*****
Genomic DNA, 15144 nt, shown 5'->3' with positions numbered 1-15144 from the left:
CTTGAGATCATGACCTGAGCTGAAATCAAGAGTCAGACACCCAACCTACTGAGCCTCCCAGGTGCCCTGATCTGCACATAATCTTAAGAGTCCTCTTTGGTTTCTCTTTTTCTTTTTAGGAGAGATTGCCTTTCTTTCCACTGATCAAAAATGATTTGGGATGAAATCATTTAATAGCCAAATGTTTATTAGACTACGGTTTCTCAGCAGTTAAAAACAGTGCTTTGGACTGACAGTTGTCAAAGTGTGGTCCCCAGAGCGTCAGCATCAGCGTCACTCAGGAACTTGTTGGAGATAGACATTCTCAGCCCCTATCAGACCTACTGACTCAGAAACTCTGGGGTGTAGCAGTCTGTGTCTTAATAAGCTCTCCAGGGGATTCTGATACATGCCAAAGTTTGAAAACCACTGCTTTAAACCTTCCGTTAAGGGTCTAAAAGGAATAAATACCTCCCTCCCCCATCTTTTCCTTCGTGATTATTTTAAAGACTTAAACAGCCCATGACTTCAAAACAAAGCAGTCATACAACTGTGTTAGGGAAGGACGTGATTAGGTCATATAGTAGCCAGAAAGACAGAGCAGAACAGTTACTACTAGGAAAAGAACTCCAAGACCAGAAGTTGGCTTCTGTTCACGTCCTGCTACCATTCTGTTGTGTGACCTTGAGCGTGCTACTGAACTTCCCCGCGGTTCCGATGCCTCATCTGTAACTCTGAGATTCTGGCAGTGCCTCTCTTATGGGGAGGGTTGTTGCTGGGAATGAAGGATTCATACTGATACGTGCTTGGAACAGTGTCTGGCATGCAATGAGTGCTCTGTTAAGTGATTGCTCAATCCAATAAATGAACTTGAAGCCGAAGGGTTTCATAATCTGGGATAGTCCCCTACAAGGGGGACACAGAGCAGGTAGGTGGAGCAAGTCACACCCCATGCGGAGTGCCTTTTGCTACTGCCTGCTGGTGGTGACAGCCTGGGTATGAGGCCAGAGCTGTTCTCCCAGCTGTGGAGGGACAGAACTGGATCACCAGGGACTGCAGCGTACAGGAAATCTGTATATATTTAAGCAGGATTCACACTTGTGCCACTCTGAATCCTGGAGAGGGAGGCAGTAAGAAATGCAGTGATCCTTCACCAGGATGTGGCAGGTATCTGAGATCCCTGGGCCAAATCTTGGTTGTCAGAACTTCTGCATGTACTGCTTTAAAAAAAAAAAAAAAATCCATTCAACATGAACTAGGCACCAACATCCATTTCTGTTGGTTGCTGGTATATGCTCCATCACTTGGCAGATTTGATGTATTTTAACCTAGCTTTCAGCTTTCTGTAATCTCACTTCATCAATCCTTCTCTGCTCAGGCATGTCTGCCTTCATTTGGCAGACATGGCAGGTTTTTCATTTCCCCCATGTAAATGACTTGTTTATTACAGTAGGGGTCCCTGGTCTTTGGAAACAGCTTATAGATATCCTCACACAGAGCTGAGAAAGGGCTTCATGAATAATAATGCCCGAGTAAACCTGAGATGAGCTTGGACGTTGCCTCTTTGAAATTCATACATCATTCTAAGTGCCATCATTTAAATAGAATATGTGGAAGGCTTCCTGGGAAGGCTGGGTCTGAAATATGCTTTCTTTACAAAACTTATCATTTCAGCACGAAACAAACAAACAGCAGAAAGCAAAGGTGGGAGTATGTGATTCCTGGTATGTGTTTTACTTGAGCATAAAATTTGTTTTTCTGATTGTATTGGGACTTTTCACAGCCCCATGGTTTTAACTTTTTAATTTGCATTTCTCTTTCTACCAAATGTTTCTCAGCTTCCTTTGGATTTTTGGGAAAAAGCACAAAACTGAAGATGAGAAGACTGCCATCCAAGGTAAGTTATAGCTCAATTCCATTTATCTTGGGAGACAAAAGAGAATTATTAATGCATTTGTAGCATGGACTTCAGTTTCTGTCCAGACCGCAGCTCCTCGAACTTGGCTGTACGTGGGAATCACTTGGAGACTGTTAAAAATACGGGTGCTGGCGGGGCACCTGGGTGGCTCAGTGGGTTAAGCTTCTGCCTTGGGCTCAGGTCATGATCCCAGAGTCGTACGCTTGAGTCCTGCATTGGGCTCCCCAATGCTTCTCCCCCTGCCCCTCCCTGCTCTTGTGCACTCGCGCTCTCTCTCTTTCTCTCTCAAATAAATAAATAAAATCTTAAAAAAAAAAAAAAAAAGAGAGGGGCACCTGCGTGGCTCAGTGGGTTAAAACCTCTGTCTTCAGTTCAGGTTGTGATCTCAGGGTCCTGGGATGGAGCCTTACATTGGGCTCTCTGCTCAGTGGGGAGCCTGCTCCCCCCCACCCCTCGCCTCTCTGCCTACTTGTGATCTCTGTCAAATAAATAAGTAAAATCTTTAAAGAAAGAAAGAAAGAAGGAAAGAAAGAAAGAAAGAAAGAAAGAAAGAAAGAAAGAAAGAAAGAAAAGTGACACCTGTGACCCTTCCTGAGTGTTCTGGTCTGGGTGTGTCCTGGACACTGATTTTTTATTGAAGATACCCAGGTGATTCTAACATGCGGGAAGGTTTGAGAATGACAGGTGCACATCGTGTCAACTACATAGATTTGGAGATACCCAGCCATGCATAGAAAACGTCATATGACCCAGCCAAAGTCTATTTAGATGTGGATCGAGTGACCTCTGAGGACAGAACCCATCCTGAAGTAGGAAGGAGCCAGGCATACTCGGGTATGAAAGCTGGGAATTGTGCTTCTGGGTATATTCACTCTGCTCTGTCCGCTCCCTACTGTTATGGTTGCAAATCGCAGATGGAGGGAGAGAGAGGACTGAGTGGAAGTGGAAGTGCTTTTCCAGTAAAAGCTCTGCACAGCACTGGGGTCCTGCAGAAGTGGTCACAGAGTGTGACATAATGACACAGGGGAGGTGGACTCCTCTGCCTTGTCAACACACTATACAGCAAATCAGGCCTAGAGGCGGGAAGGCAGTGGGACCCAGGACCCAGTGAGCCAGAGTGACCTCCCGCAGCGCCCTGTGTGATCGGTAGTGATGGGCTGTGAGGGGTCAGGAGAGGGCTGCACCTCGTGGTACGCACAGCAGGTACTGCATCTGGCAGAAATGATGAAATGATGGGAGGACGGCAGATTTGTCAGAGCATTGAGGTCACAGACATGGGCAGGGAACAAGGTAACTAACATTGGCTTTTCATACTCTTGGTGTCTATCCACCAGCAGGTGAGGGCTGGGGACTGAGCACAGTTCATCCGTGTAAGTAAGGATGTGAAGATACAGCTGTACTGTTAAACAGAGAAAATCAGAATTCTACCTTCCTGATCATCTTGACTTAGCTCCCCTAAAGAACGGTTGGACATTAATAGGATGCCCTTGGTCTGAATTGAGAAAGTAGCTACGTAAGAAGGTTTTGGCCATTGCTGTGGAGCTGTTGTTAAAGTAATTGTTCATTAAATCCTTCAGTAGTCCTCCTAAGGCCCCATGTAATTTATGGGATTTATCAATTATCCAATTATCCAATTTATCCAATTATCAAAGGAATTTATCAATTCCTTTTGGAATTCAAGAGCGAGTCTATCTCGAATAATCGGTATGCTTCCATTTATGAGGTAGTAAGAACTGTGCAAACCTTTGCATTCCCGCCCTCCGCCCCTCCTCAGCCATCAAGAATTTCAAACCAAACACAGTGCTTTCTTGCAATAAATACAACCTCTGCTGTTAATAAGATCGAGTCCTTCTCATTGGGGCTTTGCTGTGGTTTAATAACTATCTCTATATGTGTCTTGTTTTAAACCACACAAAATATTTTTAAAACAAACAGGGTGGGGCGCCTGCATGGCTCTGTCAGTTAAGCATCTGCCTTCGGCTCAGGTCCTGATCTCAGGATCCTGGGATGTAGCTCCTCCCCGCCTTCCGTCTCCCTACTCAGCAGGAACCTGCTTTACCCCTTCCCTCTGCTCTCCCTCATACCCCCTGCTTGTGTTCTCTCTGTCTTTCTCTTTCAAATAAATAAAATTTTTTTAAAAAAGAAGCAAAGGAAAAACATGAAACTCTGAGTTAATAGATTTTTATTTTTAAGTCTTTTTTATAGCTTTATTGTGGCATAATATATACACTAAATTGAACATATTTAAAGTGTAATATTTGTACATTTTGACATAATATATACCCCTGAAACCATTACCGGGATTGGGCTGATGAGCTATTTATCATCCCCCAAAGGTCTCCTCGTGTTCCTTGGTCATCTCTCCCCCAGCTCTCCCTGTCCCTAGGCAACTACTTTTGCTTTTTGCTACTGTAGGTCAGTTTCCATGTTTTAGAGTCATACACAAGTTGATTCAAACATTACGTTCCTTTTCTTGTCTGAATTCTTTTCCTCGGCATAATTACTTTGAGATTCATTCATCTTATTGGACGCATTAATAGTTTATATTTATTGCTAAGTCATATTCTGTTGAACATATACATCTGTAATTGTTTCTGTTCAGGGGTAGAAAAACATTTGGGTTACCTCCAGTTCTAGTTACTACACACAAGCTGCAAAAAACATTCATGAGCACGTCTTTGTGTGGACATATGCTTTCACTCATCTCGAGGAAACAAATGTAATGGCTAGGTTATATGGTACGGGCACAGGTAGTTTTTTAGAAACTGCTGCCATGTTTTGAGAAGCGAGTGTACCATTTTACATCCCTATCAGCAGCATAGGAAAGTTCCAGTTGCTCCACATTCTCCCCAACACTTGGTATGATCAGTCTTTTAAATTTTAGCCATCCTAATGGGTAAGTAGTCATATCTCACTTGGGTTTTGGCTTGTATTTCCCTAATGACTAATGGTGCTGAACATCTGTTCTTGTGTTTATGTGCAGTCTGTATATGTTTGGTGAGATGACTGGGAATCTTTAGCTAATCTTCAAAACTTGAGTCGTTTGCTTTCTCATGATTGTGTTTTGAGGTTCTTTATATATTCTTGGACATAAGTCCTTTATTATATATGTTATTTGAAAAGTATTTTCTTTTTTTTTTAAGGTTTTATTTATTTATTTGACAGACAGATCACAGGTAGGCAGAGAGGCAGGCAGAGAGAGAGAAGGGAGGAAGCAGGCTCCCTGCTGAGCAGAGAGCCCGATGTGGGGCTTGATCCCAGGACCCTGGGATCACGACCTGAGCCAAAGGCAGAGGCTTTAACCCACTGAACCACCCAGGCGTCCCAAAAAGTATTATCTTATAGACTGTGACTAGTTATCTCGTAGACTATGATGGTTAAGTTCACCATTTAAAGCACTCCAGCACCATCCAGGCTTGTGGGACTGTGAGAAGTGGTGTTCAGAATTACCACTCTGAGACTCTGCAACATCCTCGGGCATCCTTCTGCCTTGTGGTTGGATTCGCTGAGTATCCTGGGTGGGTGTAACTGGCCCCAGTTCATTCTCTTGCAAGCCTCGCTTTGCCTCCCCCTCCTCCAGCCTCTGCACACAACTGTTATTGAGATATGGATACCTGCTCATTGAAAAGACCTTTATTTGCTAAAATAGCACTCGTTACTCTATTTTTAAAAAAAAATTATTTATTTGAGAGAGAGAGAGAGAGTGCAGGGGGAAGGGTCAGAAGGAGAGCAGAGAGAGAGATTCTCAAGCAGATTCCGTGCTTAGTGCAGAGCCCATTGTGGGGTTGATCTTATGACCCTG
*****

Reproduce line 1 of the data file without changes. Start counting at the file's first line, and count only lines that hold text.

Genomic DNA, 15144 nt, shown 5'->3' with positions numbered 1-15144 from the left: